In a very strange short story by author Kurt Vonnegut, the concept of equality is parodied. Harrison Bergeron is the story of a person living in the utopian world of the future, a world where everyone is truly and finally equal under the guidance of the government. Anyone who knows the story knows that the “solution” is a colossal failure. Anyone who knows the story also can see our nation is steadily moving toward that colossal mistake of legislating equality.
When the Supreme Court ruled that same sex marriages are equal to what is defended as “traditional marriages,” the Court invalidates our Constitution and disassembles the Bill of Rights. The argument that marriage is simply a religious right misses the point of discussion. The concept of marriage has now become a legal right, guaranteed, just as the right to privacy. It is created out of thin air by an unelected judiciary that has become a legislative body with little ability to be challenged.
The legal arguments are controlled by two theories of law. The first, is that the Supreme Court in citing cases such as Roe v. Wade have established fundamental rights for people, some of them are enumerated as stated in the Constitution and the Bill of Rights. The rights the Court has recently established are not enumerated: the right to privacy, the right to marry. Prior to this decision the right to proscribe or define marriage was under the consideration of the states. The Federal government passed the Defense of Marriage Act, although it had little authority to do so. So, the first argument before the Court was whether the states had the right to regulate marriage or whether the right to marry was a fundamental right that the states cannot regulate. The Court found that the right is fundamental. Just like that the Court legislates a decision contrary to the will of people in many states. Don’t listen to the arguments that a majority of states allow same sex marriage. Those states have simply been the victims of lower level courts and judges who have dictated law to the people. If a legislature does pass laws pertaining to same sex marriage, according to the 9th and 10th Amendments they are allowed to do so.
The second argument to consider is whether this new fundamental right is being applied equally to all people. This argument pertains to the 14th Amendment of the Constitution. The legal reasoning of the Supreme Court in this case has been applied to many important SCOTUS cases: Brown v. Board of Ed.; Roe v. Wade; Bush v. Gore; Reed v. Reed; and University of California v. Bakke.
In 14th amendment cases the Court looks at the case from the perspective of citizenship and whether a citizen is being treated fairly under similar circumstances. This is commonly referred to as the equal protection clause. The interesting part of these cases is that the Court has never required that persons be treated equal, but instead that they require that persons be treated fairly.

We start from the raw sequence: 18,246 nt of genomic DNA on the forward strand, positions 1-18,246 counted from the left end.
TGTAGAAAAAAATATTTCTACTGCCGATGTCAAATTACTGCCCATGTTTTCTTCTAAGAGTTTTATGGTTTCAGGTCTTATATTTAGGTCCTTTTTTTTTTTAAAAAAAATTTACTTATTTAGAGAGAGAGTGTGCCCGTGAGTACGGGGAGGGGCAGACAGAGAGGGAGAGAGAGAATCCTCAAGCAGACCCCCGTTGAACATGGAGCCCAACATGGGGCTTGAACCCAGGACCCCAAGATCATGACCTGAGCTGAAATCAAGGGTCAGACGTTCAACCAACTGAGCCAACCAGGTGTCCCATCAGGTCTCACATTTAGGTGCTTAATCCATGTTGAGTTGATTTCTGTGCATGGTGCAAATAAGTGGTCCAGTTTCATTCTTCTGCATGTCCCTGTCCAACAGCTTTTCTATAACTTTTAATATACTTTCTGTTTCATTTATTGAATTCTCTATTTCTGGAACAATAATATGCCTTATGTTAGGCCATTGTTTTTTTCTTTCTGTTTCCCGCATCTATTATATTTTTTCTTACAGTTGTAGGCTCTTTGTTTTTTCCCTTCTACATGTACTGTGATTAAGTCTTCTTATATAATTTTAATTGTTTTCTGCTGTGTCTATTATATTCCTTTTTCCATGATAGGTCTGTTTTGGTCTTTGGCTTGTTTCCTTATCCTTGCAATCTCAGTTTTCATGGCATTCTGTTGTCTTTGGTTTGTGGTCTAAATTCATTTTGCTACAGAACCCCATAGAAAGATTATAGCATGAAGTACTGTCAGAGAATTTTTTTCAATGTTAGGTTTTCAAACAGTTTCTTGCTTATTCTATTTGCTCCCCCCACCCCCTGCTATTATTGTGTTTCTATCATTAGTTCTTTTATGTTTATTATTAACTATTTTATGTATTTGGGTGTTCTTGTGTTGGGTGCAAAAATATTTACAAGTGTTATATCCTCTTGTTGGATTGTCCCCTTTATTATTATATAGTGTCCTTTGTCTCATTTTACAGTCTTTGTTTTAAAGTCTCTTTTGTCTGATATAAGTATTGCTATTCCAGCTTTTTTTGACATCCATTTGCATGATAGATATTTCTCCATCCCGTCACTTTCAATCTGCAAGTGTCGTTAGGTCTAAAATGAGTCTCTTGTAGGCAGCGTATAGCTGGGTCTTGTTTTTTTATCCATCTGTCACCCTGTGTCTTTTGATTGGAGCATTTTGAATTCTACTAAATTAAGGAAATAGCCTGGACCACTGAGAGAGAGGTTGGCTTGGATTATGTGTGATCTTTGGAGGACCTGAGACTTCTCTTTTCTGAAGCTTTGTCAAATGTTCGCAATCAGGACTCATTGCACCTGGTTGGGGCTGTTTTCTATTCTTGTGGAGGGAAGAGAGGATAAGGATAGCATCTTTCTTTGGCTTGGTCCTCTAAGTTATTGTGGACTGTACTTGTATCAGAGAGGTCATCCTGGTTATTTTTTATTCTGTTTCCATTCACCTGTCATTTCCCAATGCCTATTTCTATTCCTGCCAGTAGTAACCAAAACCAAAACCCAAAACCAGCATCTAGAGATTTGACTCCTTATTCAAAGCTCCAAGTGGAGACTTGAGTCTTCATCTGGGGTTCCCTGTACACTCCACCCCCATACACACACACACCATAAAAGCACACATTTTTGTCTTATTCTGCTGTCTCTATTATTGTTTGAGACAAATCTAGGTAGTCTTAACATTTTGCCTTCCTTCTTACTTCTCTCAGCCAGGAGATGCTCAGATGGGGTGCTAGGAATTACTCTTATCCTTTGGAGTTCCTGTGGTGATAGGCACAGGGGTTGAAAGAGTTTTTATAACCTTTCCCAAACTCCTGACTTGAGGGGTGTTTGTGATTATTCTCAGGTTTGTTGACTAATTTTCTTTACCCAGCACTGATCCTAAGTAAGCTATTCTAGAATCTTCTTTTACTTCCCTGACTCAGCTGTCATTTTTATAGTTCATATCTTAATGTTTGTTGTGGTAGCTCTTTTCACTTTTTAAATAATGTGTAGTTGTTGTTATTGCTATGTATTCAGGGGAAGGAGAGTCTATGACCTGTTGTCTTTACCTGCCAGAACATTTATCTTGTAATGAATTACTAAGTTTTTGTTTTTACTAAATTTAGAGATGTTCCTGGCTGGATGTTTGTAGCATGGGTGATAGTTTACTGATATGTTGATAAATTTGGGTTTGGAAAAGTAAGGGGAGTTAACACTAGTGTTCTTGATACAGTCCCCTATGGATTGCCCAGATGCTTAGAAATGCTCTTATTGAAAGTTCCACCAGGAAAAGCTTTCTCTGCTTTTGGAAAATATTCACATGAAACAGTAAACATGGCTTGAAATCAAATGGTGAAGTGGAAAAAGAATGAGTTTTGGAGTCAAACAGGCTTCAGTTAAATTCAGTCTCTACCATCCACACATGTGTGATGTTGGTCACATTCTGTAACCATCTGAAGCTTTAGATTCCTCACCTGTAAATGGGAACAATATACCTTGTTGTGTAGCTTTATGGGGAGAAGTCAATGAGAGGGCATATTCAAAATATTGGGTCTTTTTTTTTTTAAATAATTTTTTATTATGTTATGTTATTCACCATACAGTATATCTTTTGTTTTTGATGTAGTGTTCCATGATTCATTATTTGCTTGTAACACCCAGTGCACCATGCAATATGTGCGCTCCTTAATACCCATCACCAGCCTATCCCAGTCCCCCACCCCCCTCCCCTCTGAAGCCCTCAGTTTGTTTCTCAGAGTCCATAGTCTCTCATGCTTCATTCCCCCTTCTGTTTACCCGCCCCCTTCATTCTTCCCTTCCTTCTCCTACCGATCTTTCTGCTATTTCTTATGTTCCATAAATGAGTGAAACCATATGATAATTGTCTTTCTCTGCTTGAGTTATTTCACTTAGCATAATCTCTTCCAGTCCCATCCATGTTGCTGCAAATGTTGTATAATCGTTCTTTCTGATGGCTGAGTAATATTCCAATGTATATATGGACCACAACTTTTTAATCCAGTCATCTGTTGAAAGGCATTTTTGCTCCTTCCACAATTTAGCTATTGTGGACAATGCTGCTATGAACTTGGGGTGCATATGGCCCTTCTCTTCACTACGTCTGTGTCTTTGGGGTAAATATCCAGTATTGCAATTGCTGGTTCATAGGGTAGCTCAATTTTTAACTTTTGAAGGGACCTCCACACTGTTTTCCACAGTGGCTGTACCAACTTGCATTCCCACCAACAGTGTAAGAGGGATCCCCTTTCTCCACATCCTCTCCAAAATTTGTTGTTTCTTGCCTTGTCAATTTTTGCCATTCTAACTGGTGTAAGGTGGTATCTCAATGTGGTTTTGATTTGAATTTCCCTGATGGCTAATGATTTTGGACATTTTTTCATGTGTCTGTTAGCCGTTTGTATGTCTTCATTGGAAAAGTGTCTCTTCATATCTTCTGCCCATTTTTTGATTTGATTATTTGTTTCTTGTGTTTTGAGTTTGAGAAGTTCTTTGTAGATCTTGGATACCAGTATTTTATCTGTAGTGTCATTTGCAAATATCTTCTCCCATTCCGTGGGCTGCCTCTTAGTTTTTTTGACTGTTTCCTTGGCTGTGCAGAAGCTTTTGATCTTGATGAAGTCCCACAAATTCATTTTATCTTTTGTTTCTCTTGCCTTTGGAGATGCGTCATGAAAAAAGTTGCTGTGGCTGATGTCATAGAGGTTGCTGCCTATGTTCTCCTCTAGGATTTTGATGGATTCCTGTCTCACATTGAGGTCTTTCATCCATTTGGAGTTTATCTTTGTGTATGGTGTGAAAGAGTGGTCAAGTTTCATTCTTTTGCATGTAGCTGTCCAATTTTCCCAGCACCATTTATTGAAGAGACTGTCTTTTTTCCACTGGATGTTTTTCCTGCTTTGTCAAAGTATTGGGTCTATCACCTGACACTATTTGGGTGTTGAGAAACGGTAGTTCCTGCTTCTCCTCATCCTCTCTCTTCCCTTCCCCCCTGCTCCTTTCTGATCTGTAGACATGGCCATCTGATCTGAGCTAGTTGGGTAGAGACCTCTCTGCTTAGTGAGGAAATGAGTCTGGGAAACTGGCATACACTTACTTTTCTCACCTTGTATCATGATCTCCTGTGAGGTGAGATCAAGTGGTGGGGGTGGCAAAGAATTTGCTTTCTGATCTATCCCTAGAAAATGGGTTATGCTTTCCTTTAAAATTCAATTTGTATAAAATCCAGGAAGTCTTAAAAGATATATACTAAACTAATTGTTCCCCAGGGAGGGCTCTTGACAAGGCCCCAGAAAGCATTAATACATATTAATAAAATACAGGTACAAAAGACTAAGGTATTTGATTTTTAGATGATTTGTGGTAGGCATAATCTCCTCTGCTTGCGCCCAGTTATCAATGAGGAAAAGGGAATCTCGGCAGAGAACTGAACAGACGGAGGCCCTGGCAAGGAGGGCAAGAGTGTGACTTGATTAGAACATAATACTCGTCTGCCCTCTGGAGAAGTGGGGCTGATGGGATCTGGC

Therefore, if the states had preempted the Supreme Court by passing legislation that would have established the “rights” that were denied to LG couples through a different process, such as “marital unions” or “civil unions,” then the defendant’s in those cases would have no standing in the courts because the legislatures would have established those transferred inheritance, divorce, health benefits, and tax rights to LG couples without disturbing the significant purpose of defining marriage as between a man and a woman.
Laws can still be passed in state legislatures to provide those transferred spousal rights to same sex couples without destroying traditional marriage. The reasoning that allows differentiating traditional marriage from “civil or marital unions” is the simple biological fact that marriage establishes the formula for procreation. Marriage as defined between a man and a woman is designed to create a family not just a couple. No matter how hard a sex couple tries that is one area that will remain exclusive to a traditional marriage. That exclusive factor of marriage has been the foundation of civilized society. Never mind the discussions about surrogate parenting, or the fact that many births are out of wedlock, the natural result of a marriage is not a couple but a family. The high rate of out of wedlock children is just another part of the process our society has accepted in its flawed reasoning that all people are equal. The utopian society that liberals and progressives have imagined leaves in its desecrated wake the foundations of society that once made us a civilized people. The Supreme Court has simply entered that political destination while denying the laws of nature.